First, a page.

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*Journal of Experimental Psychology: General*^{1}Here, “bit allocation” specifically refers to changes in the pattern of memory errors resulting from adapting VWM to the current task. How someone decides to “allocate” their capacity is synonymous with how they decide to distribute their errors, given what they have observed and given limits on their ability to store visual information with perfect fidelity. These decisions are crucial for maximizing performance. A mathematical description of this process is given in the following sections, and in particular the error distribution for memory is given by the channel,

^{2}The rate-distortion model was implemented using the “RateDistortion” library (Sims, 2016) of the R statistical computing environment. This library contains algorithms for efficiently solving the constrained optimization problem described by Equation 1. A tutorial introduction to this library and its use in modeling human perception is described in Sims (2016). Model parameters were obtained by maximum likelihood estimation, using L-BFGS or Nelder-Mead optimization implemented within R (via “optim”). Complete code for the model is available from the third author's website.

^{3}A reader may note that, in each condition, subjects remembered aspects of the task-irrelevant stimulus dimension, contrary to the predictions of rate-distortion theory. It should be kept in mind that subjects received only a small amount of training (approximately 20–30 min). With additional training, we would expect subjects to show additional adaptation.

^{4}It is not our intention to claim that visual attention and visual memory are one and the same. Rather, we believe that the terms “attention” and “memory” are vaguely defined in the cognitive science literature, each potentially covering many phenomena and mechanisms. Because the terms are so vague, they overlap. For instance, the results of many experiments can be accounted for by stating that subjects “allocated more attentional capacity to stimulus dimension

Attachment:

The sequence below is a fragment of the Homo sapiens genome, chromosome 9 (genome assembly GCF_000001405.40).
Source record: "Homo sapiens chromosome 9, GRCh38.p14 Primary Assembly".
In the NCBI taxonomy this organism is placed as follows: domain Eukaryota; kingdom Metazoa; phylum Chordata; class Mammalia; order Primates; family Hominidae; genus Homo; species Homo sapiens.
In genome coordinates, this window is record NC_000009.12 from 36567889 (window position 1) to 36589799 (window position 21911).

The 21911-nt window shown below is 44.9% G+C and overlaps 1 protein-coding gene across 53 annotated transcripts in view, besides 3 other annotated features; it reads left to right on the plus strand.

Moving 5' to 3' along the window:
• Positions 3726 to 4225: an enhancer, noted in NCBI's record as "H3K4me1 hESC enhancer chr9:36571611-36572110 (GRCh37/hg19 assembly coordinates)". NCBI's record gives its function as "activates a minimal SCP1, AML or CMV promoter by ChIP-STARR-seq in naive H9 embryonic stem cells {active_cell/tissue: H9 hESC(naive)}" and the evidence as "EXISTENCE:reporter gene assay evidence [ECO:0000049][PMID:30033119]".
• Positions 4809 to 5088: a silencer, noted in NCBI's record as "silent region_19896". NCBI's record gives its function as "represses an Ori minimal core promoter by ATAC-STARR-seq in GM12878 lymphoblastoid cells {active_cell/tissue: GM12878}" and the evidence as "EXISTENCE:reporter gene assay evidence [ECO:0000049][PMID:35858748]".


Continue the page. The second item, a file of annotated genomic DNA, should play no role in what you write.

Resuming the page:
*A*than

*B*” or, equally validly, by stating that subjects “allocated more VWM capacity to stimulus dimension

*A*than

*B*.” Which description is used in an article often depends on the personal biases of the article's authors. Additional work (Chun, 2011) has addressed this issue by working towards an organizing taxonomic framework for differentiating between these two mechanisms.

*x*, sampled from a Gaussian distribution with arbitrary mean and variance such that

*x*∼ Normal(

*μ*,

*σ*

^{2}). An abstract visual memory task is modeled in which an observer is shown a sample from this distribution and tasked with remembering it as accurately as possible. The task is nontrivial because the observer's memory (and hence response) is related only probabilistically to the sensory signal according to a conditional probability distribution,

*loss function*for the observer,

*D*, and the variance of the prior over the signal distribution,

*σ*

^{2}.

*x*. The memory representation is related to the sensory signal according to:

_{e}*x*, a Bayes-optimal observer should produce an estimate

_{e}*x*, which minimizes the expected loss. For the squared error loss function, this expected loss as a function of the estimate

*x*. The corresponding distribution in terms of the observed sensory signal

_{e}*x*, or